EU's biggest research programme yet takes shape

The European Union's three governing institutions - the Parliament, Council and Commission - reached agreement in the small hours of 20 March on the outline of the EU's next seven-year research-funding programme. But the institutions are yet to settle on a budget for the scheme - called Horizon Europe and due to launch in 2021 - which has been proposed at around €100bn and is expected to be the largest EU research programme yet.

“Europe wants to go big on research,” says European Parliamentarian Christian Ehler, who is one of the rapporteurs for Horizon Europe.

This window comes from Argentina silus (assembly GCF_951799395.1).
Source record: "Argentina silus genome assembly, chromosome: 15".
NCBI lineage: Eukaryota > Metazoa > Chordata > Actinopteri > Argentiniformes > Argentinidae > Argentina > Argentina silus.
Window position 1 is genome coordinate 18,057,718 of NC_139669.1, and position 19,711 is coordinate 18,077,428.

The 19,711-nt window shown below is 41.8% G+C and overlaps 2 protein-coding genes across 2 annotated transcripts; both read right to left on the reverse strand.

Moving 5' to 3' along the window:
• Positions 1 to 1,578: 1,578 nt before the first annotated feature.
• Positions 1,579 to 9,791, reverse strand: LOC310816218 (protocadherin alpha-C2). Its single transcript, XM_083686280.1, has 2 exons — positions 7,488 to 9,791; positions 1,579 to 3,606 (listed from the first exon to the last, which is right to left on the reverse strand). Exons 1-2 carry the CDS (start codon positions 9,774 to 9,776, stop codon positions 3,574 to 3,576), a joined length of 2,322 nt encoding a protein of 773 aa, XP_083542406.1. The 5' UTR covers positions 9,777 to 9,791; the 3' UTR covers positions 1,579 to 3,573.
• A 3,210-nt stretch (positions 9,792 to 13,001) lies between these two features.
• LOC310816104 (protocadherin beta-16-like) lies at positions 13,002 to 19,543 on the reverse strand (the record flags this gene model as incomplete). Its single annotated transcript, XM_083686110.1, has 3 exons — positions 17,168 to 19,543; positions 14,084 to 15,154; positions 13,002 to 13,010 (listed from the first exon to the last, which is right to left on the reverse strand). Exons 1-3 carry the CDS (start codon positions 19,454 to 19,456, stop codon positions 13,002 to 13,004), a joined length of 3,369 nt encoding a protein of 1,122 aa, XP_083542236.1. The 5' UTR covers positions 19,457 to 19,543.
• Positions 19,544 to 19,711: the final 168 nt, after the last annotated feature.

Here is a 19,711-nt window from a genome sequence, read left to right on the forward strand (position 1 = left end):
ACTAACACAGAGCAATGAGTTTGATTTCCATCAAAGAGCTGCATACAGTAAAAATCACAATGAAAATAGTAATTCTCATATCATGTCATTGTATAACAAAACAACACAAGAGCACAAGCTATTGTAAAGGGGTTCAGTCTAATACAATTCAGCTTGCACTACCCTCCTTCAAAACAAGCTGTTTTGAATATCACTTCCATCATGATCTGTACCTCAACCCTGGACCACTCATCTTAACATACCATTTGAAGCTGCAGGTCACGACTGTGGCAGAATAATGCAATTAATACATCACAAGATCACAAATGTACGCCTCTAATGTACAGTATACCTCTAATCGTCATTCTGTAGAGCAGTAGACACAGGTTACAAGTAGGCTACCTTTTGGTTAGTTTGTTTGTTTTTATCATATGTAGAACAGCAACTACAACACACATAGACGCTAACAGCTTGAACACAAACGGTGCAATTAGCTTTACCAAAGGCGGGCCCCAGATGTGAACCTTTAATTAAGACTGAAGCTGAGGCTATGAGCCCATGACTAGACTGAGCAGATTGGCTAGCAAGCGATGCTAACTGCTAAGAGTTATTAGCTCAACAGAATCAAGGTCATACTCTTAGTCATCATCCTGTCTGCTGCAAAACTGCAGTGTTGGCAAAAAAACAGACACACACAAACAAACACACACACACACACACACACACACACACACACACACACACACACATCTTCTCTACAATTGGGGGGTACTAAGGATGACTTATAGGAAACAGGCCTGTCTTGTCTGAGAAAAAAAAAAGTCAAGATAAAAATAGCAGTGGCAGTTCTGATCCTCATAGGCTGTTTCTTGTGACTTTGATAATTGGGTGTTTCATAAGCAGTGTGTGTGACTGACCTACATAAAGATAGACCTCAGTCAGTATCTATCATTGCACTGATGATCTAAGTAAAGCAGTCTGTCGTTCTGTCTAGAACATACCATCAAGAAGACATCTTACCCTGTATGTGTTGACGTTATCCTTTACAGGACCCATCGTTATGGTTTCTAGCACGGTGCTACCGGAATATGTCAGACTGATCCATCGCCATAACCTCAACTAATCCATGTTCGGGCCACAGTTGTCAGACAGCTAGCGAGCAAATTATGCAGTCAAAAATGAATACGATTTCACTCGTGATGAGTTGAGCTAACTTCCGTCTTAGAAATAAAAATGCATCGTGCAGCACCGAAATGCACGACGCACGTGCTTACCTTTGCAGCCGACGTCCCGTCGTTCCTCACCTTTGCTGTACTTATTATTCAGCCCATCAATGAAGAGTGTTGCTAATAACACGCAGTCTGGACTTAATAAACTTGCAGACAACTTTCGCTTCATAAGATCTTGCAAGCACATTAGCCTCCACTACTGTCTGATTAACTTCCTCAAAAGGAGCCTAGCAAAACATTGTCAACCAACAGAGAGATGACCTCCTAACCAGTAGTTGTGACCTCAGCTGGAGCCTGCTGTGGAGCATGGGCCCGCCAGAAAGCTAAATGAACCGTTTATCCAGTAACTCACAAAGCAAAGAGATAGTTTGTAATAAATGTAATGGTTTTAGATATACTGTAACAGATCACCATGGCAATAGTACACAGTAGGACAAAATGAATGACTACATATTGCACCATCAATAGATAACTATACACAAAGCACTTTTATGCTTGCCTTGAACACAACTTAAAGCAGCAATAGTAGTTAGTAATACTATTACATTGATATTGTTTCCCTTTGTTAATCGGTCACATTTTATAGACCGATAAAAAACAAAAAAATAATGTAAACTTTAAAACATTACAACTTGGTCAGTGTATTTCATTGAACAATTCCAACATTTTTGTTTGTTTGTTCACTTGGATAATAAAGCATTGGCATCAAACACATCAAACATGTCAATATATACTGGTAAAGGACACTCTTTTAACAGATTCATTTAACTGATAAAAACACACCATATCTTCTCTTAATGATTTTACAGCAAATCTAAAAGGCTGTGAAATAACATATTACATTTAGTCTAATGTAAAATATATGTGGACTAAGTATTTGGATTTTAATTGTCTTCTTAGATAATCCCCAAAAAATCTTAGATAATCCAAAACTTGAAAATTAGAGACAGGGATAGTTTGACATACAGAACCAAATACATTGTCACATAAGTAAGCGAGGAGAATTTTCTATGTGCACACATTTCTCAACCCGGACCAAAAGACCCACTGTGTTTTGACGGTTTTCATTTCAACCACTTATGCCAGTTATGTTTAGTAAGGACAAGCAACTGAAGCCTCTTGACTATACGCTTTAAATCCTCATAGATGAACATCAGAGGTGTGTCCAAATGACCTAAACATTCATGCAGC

The agreement marks the end of a series of tough negotiations between the three EU bodies, which began in January to resolve sticking points in the Commission's original proposal that was published last June. The framework's structure must please both Parliament and the EU's individual Member States. The agreement's details show that at least half of Horizon Europe's money will be spent on collaborative programmes, in which academic scientists, research institutes and industry work together. These will include heavily financed 'mission' programmes that target specific societal problems, akin to the billion-euro flagship schemes in the current EU research programme, Horizon 2020, that focus on the brain, graphene, and quantum technologies. The topics of Horizon Europe's missions are yet to be decided. Most of the rest of the money will go to familiar, prestigious programmes for discovery science such as the European Research Council and the Marie Sklodowska-Curie programme, which trains young scientists and promotes mobility, and to programmes to support innovation. The European Commission had proposed a budget of €94.1bn, a 22% increase on Horizon 2020's funds, but the Parliament has called for €120bn.

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